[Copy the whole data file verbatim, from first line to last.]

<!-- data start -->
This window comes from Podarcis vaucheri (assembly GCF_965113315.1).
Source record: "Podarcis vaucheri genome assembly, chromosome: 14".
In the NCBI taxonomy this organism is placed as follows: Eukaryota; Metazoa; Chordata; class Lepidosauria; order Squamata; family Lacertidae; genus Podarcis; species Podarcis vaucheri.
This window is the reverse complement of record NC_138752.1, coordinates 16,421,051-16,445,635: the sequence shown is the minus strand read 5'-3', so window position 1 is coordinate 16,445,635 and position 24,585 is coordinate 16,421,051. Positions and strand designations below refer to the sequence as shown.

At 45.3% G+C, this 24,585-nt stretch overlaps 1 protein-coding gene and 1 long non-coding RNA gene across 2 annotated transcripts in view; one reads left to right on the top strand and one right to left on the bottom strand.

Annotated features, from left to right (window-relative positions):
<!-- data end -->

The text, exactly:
This window comes from Podarcis vaucheri (assembly GCF_965113315.1).
Source record: "Podarcis vaucheri genome assembly, chromosome: 14".
In the NCBI taxonomy this organism is placed as follows: Eukaryota; Metazoa; Chordata; class Lepidosauria; order Squamata; family Lacertidae; genus Podarcis; species Podarcis vaucheri.
This window is the reverse complement of record NC_138752.1, coordinates 16,421,051-16,445,635: the sequence shown is the minus strand read 5'-3', so window position 1 is coordinate 16,445,635 and position 24,585 is coordinate 16,421,051. Positions and strand designations below refer to the sequence as shown.

At 45.3% G+C, this 24,585-nt stretch overlaps 1 protein-coding gene and 1 long non-coding RNA gene across 2 annotated transcripts in view; one reads left to right on the top strand and one right to left on the bottom strand.

Annotated features, from left to right (window-relative positions):